Between November 27 and December 15 last year, unknown attackers breached the network of US retail giant Target and stole the debit and credit card data of 40 million account holders, including an additional 70 million accounts with personally identifying information (PII).
More than a month later, it is now known that the attackers used a derivative variant of the BlackPoS malware, called Trojan.POSRAM, linked to young Russian hackers.
Police in southern Texas have since arrested a man and a woman from Mexico who were caught with 96 counterfeit credit cards, believed to be linked to the Target breach and used to spend tens of thousands of dollars at stores such as Toys ‘R’ Us, Walmart and Best Buy.
But what can businesses and retailers learn from the attack? Here are some top tips:
PoS targeted malware is on the rise, prepare for it – Over the past few years, experts in the info security field have noticed the steady increase in malware that specifically targets point-of-sale (PoS) systems. So how do you prepare for it? Start by patching your PoS systems, enforcing a separation of duties and educating your cashiers.
Segment your trusted network – As an industry, we have adopted a general trilateral paradigm that includes the external network (Internet), a demilitarised zone (semi-public servers), and our trusted network. The problem is our trusted network should not be flat. It makes it much too easy for attackers to perform lateral movement.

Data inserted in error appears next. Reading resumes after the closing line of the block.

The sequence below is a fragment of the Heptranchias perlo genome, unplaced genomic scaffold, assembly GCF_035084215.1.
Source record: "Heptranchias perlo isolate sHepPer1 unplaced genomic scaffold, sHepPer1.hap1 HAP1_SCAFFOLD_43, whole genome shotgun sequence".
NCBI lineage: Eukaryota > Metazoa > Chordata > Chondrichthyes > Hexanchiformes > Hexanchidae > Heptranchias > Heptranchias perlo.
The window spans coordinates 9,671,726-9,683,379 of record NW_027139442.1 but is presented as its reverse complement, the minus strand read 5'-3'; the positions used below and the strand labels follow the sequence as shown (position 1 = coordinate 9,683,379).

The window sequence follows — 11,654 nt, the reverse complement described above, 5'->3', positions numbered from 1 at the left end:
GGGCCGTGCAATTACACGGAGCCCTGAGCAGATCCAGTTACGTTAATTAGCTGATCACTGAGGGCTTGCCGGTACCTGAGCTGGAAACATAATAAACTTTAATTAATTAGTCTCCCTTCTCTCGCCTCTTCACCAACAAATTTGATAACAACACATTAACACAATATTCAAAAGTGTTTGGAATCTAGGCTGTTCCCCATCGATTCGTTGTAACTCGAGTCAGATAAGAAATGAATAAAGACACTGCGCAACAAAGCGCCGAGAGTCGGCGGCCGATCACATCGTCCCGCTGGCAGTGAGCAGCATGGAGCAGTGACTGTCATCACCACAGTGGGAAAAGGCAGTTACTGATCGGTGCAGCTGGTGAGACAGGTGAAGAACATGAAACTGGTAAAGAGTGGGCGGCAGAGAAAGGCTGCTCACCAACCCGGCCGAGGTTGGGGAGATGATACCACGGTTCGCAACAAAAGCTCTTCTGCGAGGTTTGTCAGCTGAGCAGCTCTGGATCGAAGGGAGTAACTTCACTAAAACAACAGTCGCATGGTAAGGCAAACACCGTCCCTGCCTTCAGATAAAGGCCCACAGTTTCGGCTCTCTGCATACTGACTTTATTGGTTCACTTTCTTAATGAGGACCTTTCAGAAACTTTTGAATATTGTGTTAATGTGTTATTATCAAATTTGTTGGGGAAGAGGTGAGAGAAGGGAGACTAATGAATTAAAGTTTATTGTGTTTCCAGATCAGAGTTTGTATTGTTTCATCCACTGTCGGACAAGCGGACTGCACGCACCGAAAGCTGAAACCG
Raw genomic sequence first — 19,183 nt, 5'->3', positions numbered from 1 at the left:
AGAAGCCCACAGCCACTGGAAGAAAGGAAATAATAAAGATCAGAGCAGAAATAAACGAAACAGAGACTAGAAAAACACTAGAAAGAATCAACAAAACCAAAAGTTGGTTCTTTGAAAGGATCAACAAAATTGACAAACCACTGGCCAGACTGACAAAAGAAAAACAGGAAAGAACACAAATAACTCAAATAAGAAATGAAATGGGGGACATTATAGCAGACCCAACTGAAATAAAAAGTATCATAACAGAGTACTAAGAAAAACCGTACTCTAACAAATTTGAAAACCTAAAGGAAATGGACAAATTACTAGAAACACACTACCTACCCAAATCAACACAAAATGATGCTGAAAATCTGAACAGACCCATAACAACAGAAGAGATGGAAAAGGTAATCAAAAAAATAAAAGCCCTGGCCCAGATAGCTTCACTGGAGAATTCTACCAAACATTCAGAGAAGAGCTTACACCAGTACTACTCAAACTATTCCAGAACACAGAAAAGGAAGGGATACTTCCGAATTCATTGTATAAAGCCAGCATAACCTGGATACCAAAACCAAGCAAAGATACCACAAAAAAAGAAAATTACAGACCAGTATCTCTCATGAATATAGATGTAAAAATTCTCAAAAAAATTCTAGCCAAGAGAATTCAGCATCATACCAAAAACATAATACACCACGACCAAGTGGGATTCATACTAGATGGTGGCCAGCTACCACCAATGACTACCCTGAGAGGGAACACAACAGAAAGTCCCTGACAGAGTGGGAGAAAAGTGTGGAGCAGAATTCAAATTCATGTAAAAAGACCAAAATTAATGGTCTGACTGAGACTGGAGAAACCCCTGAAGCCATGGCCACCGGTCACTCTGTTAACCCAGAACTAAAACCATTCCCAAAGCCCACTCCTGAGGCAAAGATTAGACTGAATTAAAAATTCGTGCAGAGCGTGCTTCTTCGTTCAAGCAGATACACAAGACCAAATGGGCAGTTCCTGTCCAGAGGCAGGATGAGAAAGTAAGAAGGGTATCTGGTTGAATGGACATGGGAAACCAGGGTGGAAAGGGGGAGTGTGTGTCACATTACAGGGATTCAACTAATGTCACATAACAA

Be more proactive with malware detection – Unfortunately antivirus (AV) technology still relies heavily on reactive, signature-based detection. This means that it can’t find and block new malware until after it’s first analysed, which is typically not until after it has infected at least one victim. However, recently newer malware detection controls have surfaced.
Focus your defence on data – Most of our preventative security controls are focused on protecting machines and devices and not necessarily on protecting data directly. We need to spend a bit more time monitoring and protecting data directly.
Focus more on detection and response – Preventative controls are a must for any organisation and they are probably the best bang for your buck. However, many organisations have focused too singularly on prevention and have forgotten to consider the other very important aspect of network security – detection and response. Cybersecurity is a continuous arms race.
Migrate away from XP – Supposedly 95% of ATMs are actually running on top of Windows XP systems. Unfortunately, XP is going ‘End-of-Support’ in the next four months or less, which means it will not receive security updates in the future. Now is the time to migrate PoS systems away from XP to ensure the most secure operating environment.